• The first challenge of project management is ensuring that a project is delivered within the defined constraints. The second, more ambitious, challenge is the optimized allocation and integration of the inputs needed to meet those pre-defined objectives. The project, therefore, is a carefully selected set of activities chosen to use resources (time, money, people, materials, energy, space, provisions, communication, quality, risk, etc.) to meet the pre-defined objectives.
  • What is project management? Time Scope Cost Risk
  • Risk
    • Consider what the risks are & document
        • A “risk register”
    • Analyse the impact
        • Documented in risk register
    • Mitigate
        • Have an escape route
    • Control
        • Regular reviews & reporting
    • Note – Auditors like to ‘quantify risk’
        • Definition = probability x impact
  • Example 1 – PhD thesis
    • Scope
        • Gain PhD - become qualified as a researcher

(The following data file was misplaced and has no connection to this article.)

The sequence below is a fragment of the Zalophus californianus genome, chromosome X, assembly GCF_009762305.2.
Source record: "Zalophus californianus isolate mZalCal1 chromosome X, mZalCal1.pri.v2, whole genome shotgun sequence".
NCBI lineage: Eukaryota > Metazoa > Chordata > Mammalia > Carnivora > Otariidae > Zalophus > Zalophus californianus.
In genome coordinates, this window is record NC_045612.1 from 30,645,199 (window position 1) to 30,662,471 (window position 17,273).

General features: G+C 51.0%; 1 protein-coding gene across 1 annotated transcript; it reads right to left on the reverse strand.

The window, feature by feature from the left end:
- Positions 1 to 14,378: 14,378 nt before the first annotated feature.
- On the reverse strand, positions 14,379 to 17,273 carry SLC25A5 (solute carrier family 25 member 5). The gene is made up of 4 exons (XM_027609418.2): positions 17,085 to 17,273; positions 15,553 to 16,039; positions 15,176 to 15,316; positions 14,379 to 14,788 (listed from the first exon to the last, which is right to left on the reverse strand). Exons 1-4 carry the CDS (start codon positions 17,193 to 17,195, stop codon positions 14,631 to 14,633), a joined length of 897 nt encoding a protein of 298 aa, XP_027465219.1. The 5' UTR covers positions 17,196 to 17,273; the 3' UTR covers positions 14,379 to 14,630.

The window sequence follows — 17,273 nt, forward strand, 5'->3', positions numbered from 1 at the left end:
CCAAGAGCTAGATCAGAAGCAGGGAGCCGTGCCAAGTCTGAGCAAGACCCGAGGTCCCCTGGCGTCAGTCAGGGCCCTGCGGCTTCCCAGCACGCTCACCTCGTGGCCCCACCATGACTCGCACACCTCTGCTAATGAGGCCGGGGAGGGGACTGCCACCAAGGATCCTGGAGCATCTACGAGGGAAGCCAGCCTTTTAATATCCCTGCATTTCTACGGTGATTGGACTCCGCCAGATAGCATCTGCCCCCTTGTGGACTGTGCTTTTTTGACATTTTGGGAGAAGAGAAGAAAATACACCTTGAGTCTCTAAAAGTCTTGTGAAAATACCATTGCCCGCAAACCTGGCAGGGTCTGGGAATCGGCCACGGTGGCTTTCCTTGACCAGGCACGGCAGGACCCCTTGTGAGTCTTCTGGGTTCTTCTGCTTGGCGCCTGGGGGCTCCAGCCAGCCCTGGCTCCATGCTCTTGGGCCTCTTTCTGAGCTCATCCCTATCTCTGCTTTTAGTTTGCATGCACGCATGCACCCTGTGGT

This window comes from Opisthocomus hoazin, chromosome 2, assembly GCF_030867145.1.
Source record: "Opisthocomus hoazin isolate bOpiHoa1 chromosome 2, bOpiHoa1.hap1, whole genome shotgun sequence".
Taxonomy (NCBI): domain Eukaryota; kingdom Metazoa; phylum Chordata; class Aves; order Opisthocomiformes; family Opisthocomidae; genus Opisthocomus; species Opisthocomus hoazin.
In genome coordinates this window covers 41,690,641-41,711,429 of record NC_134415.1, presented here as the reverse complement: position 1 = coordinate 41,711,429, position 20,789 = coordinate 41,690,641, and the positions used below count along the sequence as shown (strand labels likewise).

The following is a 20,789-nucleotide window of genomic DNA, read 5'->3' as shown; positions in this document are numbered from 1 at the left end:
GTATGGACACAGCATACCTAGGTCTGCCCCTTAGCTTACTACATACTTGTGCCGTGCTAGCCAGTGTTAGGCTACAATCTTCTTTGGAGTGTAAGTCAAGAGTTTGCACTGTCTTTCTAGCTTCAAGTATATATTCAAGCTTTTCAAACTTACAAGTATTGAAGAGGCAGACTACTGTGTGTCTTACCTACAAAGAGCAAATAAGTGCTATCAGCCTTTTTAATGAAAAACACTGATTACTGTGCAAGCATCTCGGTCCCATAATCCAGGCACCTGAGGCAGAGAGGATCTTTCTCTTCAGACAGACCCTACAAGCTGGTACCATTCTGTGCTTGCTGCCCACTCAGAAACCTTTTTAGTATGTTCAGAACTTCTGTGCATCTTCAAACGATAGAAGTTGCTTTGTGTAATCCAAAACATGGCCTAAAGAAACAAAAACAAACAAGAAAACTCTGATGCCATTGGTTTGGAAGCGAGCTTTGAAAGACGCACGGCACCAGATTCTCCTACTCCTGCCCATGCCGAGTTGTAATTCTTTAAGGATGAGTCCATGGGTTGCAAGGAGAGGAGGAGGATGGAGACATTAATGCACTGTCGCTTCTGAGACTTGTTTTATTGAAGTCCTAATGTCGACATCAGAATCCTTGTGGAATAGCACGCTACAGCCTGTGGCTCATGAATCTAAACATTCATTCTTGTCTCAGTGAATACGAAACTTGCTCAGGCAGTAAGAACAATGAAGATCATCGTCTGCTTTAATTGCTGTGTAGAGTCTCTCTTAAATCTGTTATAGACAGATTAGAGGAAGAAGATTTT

• Further ones education through post-graduate courses
          • Undertake original research and publish results
          • Pass final exam (“viva”) to gain PhD
    • Time
        • Externally imposed constraints
          • Total time = 3 ( or 4 years)
          • Course work for 1 year in first year
          • Research time ~ 18months can depend on several factors
            • Others providing equipment, data ….
            • Having the required knowledge and expertise etc
    • Cost
        • Well defined for this example with
          • Salary agreed in advance for the 3 years
          • Research tools (computing, lab space, travel…) provided by the University
    • Risks
        • Having an “inadequate supervisor” or an “inappropriate” project
        • Not knowing how much work is needed to complete research
        • Personal issues – illness
  • PhD example - Gantt
    • Gantt – A tool to list tasks, show dependencies & make resources explicit
        • Tool = Microsoft Project
  • PhD example – Gantt/Critical path
    • Critical path analysis – shows in red the tasks which determine the end date
  • PhD example Gantt/Resource summary
  • PhD example - summary
    • This project is relatively “simple” because of the small number of independent tasks and people involved.
    • In “project management speak”
      • Analysed the project and split it into work-packages (WP)
      • Estimated the time needed for each WP and the overall time
      • Documented the project to enable the stakeholders to agree to the plan
        • Stakeholders are – the student, the supervisor/university and the funding agency/PPARC